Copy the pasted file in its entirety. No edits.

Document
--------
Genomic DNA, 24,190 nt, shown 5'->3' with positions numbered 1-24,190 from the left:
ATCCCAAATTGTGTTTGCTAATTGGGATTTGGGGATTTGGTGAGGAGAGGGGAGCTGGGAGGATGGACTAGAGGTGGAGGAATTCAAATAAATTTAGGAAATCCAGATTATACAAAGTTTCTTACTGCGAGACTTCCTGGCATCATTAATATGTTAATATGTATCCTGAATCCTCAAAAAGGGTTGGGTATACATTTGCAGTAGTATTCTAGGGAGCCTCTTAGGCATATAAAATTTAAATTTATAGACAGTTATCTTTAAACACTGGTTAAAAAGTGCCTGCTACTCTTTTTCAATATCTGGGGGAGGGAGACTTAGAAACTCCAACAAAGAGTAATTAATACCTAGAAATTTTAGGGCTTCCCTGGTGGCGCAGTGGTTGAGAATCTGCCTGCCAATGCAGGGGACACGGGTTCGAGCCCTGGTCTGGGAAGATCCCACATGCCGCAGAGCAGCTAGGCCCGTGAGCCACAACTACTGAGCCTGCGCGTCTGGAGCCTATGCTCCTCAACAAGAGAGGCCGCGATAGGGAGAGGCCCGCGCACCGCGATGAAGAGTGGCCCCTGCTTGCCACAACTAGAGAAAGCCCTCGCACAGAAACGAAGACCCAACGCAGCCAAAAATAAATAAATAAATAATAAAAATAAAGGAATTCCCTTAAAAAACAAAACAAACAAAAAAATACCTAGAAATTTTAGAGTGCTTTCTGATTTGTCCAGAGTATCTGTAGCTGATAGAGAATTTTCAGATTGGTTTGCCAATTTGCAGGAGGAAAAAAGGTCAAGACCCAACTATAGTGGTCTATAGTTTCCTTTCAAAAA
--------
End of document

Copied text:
Genomic DNA, 24,190 nt, shown 5'->3' with positions numbered 1-24,190 from the left:
ATCCCAAATTGTGTTTGCTAATTGGGATTTGGGGATTTGGTGAGGAGAGGGGAGCTGGGAGGATGGACTAGAGGTGGAGGAATTCAAATAAATTTAGGAAATCCAGATTATACAAAGTTTCTTACTGCGAGACTTCCTGGCATCATTAATATGTTAATATGTATCCTGAATCCTCAAAAAGGGTTGGGTATACATTTGCAGTAGTATTCTAGGGAGCCTCTTAGGCATATAAAATTTAAATTTATAGACAGTTATCTTTAAACACTGGTTAAAAAGTGCCTGCTACTCTTTTTCAATATCTGGGGGAGGGAGACTTAGAAACTCCAACAAAGAGTAATTAATACCTAGAAATTTTAGGGCTTCCCTGGTGGCGCAGTGGTTGAGAATCTGCCTGCCAATGCAGGGGACACGGGTTCGAGCCCTGGTCTGGGAAGATCCCACATGCCGCAGAGCAGCTAGGCCCGTGAGCCACAACTACTGAGCCTGCGCGTCTGGAGCCTATGCTCCTCAACAAGAGAGGCCGCGATAGGGAGAGGCCCGCGCACCGCGATGAAGAGTGGCCCCTGCTTGCCACAACTAGAGAAAGCCCTCGCACAGAAACGAAGACCCAACGCAGCCAAAAATAAATAAATAAATAATAAAAATAAAGGAATTCCCTTAAAAAACAAAACAAACAAAAAAATACCTAGAAATTTTAGAGTGCTTTCTGATTTGTCCAGAGTATCTGTAGCTGATAGAGAATTTTCAGATTGGTTTGCCAATTTGCAGGAGGAAAAAAGGTCAAGACCCAACTATAGTGGTCTATAGTTTCCTTTCAAAAA